Living with dementia during the COVID-19 pandemic: coping and support needs of community-dwelling people with dementia and their family carers. Research findings from the IDEAL COVID-19 Dementia Initiative (IDEAL-CDI)O'Rourke, G.; Pentecost, C.; van den Heuvel, E.; Victor, C.; Quinn, Catherine; Hillman, A.; Litherland, R.; Clare, L. (Older People and Frailty Policy Research Group, 2021-02)We interviewed people with dementia and carers from the IDEAL cohort to find out how the COVID-19 lockdown and continuing restrictions affected those living with dementia. Some people with dementia coped well, while others coped with difficulty or were only just coping. The additional stress of COVID-19 exacerbated pre-existing coping difficulties. For many, social isolation increased anxiety. Some felt that lack of activity or lack of social contact caused a decline in their abilities to manage everyday tasks. Confusion about COVID-19 rules or difficulty remembering what to do led to anxiety when leaving the house. People felt that members of the public might not understand their particular needs. While some carers felt they were coping well, others experienced stress when having to leave the home because the person with dementia might not be safe if left alone. Some experienced increased strain in the caring relationship compounded by an uncertainty about future availability of respite. Some were concerned about the complex health needs of the person with dementia alongside COVID-19 risk and lack of personalised information. Both people with dementia and carers talked about the importance of access to safe outdoor space. People were anxious about how others would react or behave towards them regarding keeping a distance if they went out. Being connected to friends, family and wider community or support groups was important to help combat the effects of isolation. People from BAME communities worried about their increased vulnerability to the virus. A lack of trust in Government guidance and in health care services added to their anxiety. However, some benefitted from strong community and faith group involvement. What might be helpful for people with dementia? • Reablement to help regain or maintain skills • Personalised health advice regarding managing COVID-19 risk and the opportunity to ask questions. • Identification of people with dementia who live alone and an assessment of their needs. What might be helpful for carers? • Needs assessment in regard to respite. • Novel forms of respite care that incorporate social distancing. What might be helpful for both carers and people with dementia? • Access to COVID-safe outdoor spaces. • Continuation and expansion of ‘just checking’ services. • Support to get online and use the internet. • Communication and information through non-digital means. • Community COVID-19 ‘dementia awareness’ initiatives. What might be helpful for people from Black and minority ethnic groups? • Addressing concerns about their increased risk of COVID-19. • Directing information and support through existing community and faith groups.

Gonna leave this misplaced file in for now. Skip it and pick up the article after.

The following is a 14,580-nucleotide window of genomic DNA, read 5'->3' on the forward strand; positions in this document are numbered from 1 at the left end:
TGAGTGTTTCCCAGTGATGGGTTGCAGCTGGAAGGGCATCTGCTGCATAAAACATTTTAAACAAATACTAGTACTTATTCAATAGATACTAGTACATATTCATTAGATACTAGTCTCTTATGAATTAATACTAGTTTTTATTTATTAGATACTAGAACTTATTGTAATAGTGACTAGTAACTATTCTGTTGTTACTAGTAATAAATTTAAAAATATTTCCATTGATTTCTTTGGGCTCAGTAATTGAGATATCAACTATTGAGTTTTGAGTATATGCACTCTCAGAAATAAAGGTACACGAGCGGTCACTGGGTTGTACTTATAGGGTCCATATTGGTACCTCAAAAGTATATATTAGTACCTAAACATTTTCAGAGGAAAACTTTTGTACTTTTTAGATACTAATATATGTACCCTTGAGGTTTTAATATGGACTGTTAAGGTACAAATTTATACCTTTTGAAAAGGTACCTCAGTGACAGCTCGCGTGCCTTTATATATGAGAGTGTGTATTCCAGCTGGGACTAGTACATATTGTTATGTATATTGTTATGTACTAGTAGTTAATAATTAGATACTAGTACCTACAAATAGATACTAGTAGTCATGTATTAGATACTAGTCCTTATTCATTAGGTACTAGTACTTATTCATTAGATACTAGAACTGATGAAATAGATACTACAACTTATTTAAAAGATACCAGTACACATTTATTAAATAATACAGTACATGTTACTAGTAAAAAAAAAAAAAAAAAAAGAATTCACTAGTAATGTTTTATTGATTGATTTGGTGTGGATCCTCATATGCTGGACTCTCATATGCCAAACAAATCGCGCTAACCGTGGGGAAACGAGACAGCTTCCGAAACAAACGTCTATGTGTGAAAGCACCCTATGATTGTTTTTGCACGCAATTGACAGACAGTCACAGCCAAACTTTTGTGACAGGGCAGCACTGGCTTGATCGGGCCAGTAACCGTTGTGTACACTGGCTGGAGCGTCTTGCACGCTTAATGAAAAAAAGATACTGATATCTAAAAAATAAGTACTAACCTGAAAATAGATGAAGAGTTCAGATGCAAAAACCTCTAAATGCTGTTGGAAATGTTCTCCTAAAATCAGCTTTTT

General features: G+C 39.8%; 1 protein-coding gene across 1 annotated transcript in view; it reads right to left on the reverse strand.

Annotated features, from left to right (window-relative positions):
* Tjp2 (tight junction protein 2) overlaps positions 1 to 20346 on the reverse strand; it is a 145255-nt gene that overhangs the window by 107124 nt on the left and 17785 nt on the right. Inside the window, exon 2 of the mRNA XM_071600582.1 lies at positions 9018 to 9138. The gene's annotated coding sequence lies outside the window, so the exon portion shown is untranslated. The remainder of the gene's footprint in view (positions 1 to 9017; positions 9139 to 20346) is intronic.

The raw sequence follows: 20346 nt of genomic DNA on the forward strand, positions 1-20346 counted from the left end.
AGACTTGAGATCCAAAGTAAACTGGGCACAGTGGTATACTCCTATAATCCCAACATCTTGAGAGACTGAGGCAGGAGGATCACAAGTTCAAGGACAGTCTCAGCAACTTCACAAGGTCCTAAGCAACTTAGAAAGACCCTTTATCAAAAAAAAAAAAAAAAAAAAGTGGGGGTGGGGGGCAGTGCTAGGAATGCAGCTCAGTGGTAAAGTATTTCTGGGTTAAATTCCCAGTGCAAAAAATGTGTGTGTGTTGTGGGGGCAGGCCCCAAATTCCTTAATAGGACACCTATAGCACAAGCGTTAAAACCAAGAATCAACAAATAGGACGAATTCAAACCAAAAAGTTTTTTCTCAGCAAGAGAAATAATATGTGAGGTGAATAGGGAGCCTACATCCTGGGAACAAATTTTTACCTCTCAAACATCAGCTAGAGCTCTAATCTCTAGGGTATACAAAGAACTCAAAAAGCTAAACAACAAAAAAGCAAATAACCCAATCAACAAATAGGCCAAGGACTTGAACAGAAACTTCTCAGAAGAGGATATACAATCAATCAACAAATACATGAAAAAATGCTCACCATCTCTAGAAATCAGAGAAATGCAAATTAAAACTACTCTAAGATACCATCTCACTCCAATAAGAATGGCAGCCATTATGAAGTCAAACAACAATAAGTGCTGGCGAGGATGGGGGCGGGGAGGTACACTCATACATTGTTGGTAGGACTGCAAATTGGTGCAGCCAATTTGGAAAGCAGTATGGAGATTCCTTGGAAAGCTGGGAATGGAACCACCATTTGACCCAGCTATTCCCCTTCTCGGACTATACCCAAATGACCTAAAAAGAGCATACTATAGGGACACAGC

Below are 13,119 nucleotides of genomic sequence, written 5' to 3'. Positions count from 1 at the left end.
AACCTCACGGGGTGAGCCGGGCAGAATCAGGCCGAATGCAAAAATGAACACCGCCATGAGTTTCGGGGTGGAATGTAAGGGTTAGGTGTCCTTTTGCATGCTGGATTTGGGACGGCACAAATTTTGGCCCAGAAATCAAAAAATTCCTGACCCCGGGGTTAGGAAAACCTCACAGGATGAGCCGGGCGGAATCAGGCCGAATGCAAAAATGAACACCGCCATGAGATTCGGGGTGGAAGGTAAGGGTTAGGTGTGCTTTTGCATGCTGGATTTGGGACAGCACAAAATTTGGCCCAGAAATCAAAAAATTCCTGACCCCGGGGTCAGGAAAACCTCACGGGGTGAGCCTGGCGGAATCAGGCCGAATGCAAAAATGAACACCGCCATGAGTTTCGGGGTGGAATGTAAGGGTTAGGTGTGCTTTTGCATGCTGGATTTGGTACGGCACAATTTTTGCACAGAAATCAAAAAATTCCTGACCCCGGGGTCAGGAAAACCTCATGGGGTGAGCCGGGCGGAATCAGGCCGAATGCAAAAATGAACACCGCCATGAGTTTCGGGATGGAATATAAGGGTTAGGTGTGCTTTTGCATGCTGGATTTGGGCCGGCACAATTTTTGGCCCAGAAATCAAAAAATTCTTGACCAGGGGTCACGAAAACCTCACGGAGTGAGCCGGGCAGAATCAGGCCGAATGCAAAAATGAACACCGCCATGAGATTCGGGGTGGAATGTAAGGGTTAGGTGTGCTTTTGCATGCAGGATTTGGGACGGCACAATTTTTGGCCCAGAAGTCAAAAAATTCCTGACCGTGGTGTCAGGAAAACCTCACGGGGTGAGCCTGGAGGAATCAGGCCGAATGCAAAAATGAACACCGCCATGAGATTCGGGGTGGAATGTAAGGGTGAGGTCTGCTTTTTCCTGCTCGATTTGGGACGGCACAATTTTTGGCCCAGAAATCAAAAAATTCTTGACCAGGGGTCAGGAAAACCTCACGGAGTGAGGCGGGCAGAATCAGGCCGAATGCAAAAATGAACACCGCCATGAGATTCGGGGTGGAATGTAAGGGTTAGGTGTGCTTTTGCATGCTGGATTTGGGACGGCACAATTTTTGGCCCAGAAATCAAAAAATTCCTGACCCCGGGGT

Optimising person-centred transitions in the dementia journey: A comparison of national dementia strategies.Fortinsky, R.H.; Downs, Murna G. (2014-04)The journey for people with Alzheimer’s disease or another dementia involves the need for increasing levels of support, with transitions across care settings. Although transitional care has received increasing attention in the health care arena, no widely accepted transitions typology exists for the dementia journey. At the same time, national dementia strategies are proliferating. We developed a typology containing six transitions that cover the dementia journey from symptom recognition to end-of-life care. We then critically evaluated whether and how the national dementia strategies of Australia, England, France, the Netherlands, Norway, Scotland, and the United States addressed each transition. Adopting a person-centered perspective, we found that most or all of the national strategies adequately address earlier transitions in the journey, but fewer strategies address the later transitions. We recommend that next-generation national dementia strategies focus on later transitions, specify how care coordination and workforce training should make transitions more person centered, and use person-centered outcomes in evaluating the success of the strategies’ implementation and dissemination.
Measuring the well-being of people with dementia living in formal care settings: the use of Dementia Care Mapping.Innes, C.; Surr, Claire A. (2001)Over the years there have been advances in the quality of care provision for people with dementia. How to measure the impact of care on the person with dementia has challenged researchers as, until recently, no evaluation tool offered a comprehensive overview of the behaviour patterns and well-being of persons with dementia. Dementia Care Mapping (DCM) is a tool used by care practitioners and researchers to capture both the process (behaviours) and outcome (well-being) of care and is therefore of use as a tool to evaluate quality of care. This study aims to assess, through DCM, the experience of dementia care provision in residential and nursing homes in two voluntary organizations in England. The data illustrates similarities in the well-being and behaviour patterns of 76 persons with dementia living in six care settings throughout England. Examples of instances when people with dementia were "put down" and when well-being was enhanced, are outlined. The homes in the study were meeting the physical care but not the broader psychosocial care needs of the observed residents. The action taken by the organizations as a result of the DCM evaluations is summarized.